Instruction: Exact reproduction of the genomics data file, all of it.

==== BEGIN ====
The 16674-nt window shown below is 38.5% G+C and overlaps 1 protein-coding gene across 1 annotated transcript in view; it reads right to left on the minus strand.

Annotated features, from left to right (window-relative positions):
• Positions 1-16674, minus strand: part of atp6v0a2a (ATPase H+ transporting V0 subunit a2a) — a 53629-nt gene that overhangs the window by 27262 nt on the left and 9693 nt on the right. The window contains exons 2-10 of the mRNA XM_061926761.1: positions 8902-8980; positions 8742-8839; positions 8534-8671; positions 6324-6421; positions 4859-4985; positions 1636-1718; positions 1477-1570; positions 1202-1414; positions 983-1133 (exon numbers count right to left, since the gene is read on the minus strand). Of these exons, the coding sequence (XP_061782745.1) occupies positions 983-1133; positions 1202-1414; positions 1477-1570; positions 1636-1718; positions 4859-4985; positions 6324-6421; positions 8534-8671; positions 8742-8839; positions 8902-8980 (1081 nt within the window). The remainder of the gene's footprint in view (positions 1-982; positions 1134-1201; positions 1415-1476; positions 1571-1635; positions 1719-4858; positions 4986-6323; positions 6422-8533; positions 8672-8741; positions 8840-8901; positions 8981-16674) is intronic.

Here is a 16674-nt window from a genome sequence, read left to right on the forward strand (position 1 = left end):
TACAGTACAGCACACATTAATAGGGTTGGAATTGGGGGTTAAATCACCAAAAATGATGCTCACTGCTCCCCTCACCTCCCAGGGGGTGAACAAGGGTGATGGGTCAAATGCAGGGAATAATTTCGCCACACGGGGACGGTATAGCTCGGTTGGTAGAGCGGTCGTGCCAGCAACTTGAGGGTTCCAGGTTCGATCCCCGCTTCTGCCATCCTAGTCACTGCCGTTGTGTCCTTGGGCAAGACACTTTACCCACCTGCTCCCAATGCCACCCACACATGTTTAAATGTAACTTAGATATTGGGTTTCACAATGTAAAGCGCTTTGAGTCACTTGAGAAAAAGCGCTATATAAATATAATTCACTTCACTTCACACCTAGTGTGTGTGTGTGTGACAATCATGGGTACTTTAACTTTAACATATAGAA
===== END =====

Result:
The 16674-nt window shown below is 38.5% G+C and overlaps 1 protein-coding gene across 1 annotated transcript in view; it reads right to left on the minus strand.

Annotated features, from left to right (window-relative positions):
• Positions 1-16674, minus strand: part of atp6v0a2a (ATPase H+ transporting V0 subunit a2a) — a 53629-nt gene that overhangs the window by 27262 nt on the left and 9693 nt on the right. The window contains exons 2-10 of the mRNA XM_061926761.1: positions 8902-8980; positions 8742-8839; positions 8534-8671; positions 6324-6421; positions 4859-4985; positions 1636-1718; positions 1477-1570; positions 1202-1414; positions 983-1133 (exon numbers count right to left, since the gene is read on the minus strand). Of these exons, the coding sequence (XP_061782745.1) occupies positions 983-1133; positions 1202-1414; positions 1477-1570; positions 1636-1718; positions 4859-4985; positions 6324-6421; positions 8534-8671; positions 8742-8839; positions 8902-8980 (1081 nt within the window). The remainder of the gene's footprint in view (positions 1-982; positions 1134-1201; positions 1415-1476; positions 1571-1635; positions 1719-4858; positions 4986-6323; positions 6422-8533; positions 8672-8741; positions 8840-8901; positions 8981-16674) is intronic.

Here is a 16674-nt window from a genome sequence, read left to right on the forward strand (position 1 = left end):
TACAGTACAGCACACATTAATAGGGTTGGAATTGGGGGTTAAATCACCAAAAATGATGCTCACTGCTCCCCTCACCTCCCAGGGGGTGAACAAGGGTGATGGGTCAAATGCAGGGAATAATTTCGCCACACGGGGACGGTATAGCTCGGTTGGTAGAGCGGTCGTGCCAGCAACTTGAGGGTTCCAGGTTCGATCCCCGCTTCTGCCATCCTAGTCACTGCCGTTGTGTCCTTGGGCAAGACACTTTACCCACCTGCTCCCAATGCCACCCACACATGTTTAAATGTAACTTAGATATTGGGTTTCACAATGTAAAGCGCTTTGAGTCACTTGAGAAAAAGCGCTATATAAATATAATTCACTTCACTTCACACCTAGTGTGTGTGTGTGTGACAATCATGGGTACTTTAACTTTAACATATAGAA